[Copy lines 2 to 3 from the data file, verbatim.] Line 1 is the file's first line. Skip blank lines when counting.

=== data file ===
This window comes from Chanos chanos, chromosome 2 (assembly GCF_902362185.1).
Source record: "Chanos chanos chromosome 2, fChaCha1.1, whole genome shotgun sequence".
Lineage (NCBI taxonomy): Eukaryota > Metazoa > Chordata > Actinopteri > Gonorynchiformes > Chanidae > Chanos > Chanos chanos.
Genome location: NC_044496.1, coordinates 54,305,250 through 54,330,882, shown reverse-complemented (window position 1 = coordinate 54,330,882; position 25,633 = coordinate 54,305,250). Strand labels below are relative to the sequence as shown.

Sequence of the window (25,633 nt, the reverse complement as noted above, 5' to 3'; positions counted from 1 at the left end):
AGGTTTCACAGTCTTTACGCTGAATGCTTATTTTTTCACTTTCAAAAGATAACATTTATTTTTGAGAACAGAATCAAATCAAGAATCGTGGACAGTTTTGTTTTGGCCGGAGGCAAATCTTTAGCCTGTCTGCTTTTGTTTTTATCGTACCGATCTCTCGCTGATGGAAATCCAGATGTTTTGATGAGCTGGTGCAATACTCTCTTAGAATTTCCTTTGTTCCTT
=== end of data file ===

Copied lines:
Source record: "Chanos chanos chromosome 2, fChaCha1.1, whole genome shotgun sequence".
Lineage (NCBI taxonomy): Eukaryota > Metazoa > Chordata > Actinopteri > Gonorynchiformes > Chanidae > Chanos > Chanos chanos.